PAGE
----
Potential conflict of interest: Nothing to report.
Innate immune responses in hepatitis C virus-exposed healthcare workers who do not develop acute infection
Article first published online: 30 SEP 2013
Copyright © 2013 American Association for the Study of Liver Diseases
Volume 58, Issue 5, pages 1621–1631, November 2013
How to Cite
Werner, J. M., Heller, T., Gordon, A. M., Sheets, A., Sherker, A. H., Kessler, E., Bean, K. S., Stevens, M., Schmitt, J. and Rehermann, B. (2013), Innate immune responses in hepatitis C virus-exposed healthcare workers who do not develop acute infection. Hepatology, 58: 1621–1631. doi: 10.1002/hep.26353
Supported by grant We-4675/1-1 from the Deutsche Forschungsgemeinschaft, Bonn, Germany (to J.M.W.) and by the NIDDK NIH intramural research program.
- Issue published online: 30 OCT 2013
- Article first published online: 30 SEP 2013
- Accepted manuscript online: 5 MAR 2013 01:34PM EST
- Manuscript Accepted: 16 FEB 2013
- Manuscript Received: 11 SEP 2012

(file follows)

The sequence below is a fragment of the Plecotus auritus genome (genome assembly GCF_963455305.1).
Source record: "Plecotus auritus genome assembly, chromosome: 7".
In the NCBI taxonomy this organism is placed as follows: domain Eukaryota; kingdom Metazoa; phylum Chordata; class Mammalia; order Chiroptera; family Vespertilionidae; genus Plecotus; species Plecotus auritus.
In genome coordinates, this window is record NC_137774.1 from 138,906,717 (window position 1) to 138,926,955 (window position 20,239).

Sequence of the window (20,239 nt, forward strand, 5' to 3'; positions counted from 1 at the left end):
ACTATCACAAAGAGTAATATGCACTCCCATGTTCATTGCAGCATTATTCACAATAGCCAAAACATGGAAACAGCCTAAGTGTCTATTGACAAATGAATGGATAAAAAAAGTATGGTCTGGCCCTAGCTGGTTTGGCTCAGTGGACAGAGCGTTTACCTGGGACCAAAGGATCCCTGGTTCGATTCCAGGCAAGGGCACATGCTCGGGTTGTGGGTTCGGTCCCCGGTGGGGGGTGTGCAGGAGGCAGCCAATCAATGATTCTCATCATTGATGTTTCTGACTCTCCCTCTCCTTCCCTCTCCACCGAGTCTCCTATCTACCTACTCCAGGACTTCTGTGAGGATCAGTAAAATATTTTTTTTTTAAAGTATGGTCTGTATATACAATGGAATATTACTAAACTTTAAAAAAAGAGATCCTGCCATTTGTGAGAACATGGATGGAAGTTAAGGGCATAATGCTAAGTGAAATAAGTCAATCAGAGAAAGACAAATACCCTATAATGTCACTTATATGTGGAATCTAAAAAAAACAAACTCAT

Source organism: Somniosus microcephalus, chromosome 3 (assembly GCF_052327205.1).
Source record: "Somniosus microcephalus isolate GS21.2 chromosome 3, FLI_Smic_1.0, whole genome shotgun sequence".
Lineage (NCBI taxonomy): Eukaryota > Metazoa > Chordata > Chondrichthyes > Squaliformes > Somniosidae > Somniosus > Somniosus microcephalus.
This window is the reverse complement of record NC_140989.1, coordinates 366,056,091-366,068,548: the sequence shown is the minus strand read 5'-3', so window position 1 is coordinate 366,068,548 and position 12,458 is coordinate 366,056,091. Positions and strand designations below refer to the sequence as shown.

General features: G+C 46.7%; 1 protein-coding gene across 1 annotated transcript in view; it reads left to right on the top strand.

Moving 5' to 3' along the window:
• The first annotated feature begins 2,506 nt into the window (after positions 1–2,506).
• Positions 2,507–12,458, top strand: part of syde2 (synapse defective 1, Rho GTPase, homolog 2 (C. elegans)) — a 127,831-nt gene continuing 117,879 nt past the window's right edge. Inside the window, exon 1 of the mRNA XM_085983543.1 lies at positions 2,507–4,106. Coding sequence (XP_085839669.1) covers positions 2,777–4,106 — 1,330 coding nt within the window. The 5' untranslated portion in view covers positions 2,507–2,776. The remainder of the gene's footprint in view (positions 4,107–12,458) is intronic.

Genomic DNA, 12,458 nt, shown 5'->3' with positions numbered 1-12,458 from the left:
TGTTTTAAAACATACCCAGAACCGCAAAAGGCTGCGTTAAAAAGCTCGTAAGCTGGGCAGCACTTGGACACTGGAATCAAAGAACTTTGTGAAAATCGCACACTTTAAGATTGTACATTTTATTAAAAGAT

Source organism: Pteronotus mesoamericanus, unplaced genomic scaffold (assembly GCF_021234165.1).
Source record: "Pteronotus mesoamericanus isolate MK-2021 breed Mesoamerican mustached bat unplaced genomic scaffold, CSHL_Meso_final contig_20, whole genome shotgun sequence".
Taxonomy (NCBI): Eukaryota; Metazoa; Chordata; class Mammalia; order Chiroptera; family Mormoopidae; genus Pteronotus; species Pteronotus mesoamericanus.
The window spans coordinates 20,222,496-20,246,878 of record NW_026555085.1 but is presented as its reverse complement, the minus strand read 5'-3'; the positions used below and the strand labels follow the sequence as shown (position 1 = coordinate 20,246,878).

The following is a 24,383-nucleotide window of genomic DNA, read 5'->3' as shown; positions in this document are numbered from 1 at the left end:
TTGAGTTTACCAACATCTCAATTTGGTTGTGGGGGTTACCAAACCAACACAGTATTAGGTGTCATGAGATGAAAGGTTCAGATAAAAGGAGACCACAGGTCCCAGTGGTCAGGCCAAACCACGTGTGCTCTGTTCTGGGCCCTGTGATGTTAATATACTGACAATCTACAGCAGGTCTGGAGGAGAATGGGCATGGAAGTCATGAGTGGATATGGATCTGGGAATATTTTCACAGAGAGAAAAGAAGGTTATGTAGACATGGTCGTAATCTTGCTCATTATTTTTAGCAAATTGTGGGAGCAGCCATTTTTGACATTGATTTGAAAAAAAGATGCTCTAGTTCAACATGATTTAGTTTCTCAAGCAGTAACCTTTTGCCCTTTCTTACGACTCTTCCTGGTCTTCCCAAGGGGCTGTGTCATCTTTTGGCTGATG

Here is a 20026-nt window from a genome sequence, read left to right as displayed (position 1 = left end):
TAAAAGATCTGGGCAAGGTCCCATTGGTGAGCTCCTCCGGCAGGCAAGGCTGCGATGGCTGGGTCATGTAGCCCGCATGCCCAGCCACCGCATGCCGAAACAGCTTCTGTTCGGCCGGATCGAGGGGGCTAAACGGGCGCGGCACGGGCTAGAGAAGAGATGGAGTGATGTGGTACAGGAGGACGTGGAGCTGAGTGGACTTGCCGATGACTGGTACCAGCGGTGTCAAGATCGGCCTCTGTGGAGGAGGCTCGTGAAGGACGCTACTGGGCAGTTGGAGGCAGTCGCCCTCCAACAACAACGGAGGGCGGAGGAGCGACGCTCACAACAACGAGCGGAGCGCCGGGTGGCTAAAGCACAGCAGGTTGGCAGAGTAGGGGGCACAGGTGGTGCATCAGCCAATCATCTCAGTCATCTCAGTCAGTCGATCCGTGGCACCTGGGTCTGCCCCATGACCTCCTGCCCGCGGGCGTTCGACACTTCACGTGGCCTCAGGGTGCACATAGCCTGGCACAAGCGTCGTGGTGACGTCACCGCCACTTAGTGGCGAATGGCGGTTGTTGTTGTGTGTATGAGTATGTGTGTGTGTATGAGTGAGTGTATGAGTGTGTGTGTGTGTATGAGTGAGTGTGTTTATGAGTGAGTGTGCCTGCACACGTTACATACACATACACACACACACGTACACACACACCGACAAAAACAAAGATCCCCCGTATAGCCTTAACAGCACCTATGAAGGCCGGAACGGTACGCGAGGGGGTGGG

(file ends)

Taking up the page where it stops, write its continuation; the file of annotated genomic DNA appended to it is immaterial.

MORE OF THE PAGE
Hepatitis C virus (HCV) infection typically results in chronic disease with HCV outpacing antiviral immune responses. Here we asked whether innate immune responses are induced in healthcare workers who are exposed to small amounts of HCV, but do not develop systemic infection and acute liver disease. Twelve healthcare workers with accidental percutaneous exposure to HCV-infected blood were prospectively studied for up to 6 months for phenotype and function of natural killer T (NKT) and NK cells, kinetics of serum chemokines, and vigor and specificity of HCV-specific T-cell responses. Eleven healthcare workers tested negative for HCV RNA and HCV antibodies. All but one of these aviremic cases displayed NKT cell activation, increased serum chemokines levels, and NK cell responses with increased CD122, NKp44, NKp46, and NKG2A expression, cytotoxicity (as determined by TRAIL and CD107a expression), and interferon-gamma (IFN-γ) production. This multifunctional NK cell response appeared a month earlier than in the one healthcare worker who developed high-level viremia, and it differed from the impaired IFN-γ production, which is typical for NK cells in chronic HCV infection. The magnitude of NKT cell activation and NK cell cytotoxicity correlated with the magnitude of the subsequent HCV-specific T-cell response. T-cell responses targeted nonstructural HCV sequences that require translation of viral RNA, which suggests that transient or locally contained HCV replication occurred without detectable systemic viremia. Conclusion: Exposure to small amounts of HCV induces innate immune responses, which correlate with the subsequent HCV-specific T-cell response and may contribute to antiviral immunity. (Hepatology 2013;58:1621–1631)